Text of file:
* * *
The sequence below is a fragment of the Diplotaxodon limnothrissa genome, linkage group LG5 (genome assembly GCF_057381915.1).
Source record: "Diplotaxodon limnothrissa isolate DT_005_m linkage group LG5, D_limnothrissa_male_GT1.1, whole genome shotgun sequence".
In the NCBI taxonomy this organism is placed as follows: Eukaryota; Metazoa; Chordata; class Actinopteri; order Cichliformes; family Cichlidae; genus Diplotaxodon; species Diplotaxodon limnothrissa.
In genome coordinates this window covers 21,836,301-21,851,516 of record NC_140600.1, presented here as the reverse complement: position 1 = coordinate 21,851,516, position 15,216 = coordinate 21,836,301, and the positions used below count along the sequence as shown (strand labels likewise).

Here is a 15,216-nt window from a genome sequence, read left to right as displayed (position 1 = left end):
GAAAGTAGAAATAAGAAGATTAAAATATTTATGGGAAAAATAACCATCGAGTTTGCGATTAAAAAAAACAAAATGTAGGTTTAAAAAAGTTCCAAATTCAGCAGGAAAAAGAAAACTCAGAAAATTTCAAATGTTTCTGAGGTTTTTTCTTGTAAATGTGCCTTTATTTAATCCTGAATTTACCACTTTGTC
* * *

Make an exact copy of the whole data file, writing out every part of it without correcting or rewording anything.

The sequence below is a fragment of the Diplotaxodon limnothrissa genome, linkage group LG5 (genome assembly GCF_057381915.1).
Source record: "Diplotaxodon limnothrissa isolate DT_005_m linkage group LG5, D_limnothrissa_male_GT1.1, whole genome shotgun sequence".
In the NCBI taxonomy this organism is placed as follows: Eukaryota; Metazoa; Chordata; class Actinopteri; order Cichliformes; family Cichlidae; genus Diplotaxodon; species Diplotaxodon limnothrissa.
In genome coordinates this window covers 21,836,301-21,851,516 of record NC_140600.1, presented here as the reverse complement: position 1 = coordinate 21,851,516, position 15,216 = coordinate 21,836,301, and the positions used below count along the sequence as shown (strand labels likewise).

Here is a 15,216-nt window from a genome sequence, read left to right as displayed (position 1 = left end):
GAAAGTAGAAATAAGAAGATTAAAATATTTATGGGAAAAATAACCATCGAGTTTGCGATTAAAAAAAACAAAATGTAGGTTTAAAAAAGTTCCAAATTCAGCAGGAAAAAGAAAACTCAGAAAATTTCAAATGTTTCTGAGGTTTTTTCTTGTAAATGTGCCTTTATTTAATCCTGAATTTACCACTTTGTC